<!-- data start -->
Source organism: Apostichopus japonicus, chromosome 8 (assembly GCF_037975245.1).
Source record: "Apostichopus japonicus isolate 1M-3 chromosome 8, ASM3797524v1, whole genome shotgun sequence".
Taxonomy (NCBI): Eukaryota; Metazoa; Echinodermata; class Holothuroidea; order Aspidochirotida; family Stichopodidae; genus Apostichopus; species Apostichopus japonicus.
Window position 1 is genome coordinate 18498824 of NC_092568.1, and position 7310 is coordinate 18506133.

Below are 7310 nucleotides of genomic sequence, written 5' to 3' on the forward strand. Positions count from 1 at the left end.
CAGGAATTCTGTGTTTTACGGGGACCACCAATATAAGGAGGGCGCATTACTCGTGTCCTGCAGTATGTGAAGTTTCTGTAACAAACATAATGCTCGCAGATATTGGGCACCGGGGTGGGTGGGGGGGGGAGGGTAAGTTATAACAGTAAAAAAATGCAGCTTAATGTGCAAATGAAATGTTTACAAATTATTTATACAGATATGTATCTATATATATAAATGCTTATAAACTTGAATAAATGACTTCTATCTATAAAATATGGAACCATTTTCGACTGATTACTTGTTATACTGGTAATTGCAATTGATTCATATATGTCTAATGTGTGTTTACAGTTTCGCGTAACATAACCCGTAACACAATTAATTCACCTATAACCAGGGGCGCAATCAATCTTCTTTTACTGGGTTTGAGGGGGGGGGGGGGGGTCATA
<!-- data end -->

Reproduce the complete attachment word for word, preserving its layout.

Source organism: Apostichopus japonicus, chromosome 8 (assembly GCF_037975245.1).
Source record: "Apostichopus japonicus isolate 1M-3 chromosome 8, ASM3797524v1, whole genome shotgun sequence".
Taxonomy (NCBI): Eukaryota; Metazoa; Echinodermata; class Holothuroidea; order Aspidochirotida; family Stichopodidae; genus Apostichopus; species Apostichopus japonicus.
Window position 1 is genome coordinate 18498824 of NC_092568.1, and position 7310 is coordinate 18506133.

Below are 7310 nucleotides of genomic sequence, written 5' to 3' on the forward strand. Positions count from 1 at the left end.
CAGGAATTCTGTGTTTTACGGGGACCACCAATATAAGGAGGGCGCATTACTCGTGTCCTGCAGTATGTGAAGTTTCTGTAACAAACATAATGCTCGCAGATATTGGGCACCGGGGTGGGTGGGGGGGGGAGGGTAAGTTATAACAGTAAAAAAATGCAGCTTAATGTGCAAATGAAATGTTTACAAATTATTTATACAGATATGTATCTATATATATAAATGCTTATAAACTTGAATAAATGACTTCTATCTATAAAATATGGAACCATTTTCGACTGATTACTTGTTATACTGGTAATTGCAATTGATTCATATATGTCTAATGTGTGTTTACAGTTTCGCGTAACATAACCCGTAACACAATTAATTCACCTATAACCAGGGGCGCAATCAATCTTCTTTTACTGGGTTTGAGGGGGGGGGGGGGGGTCATA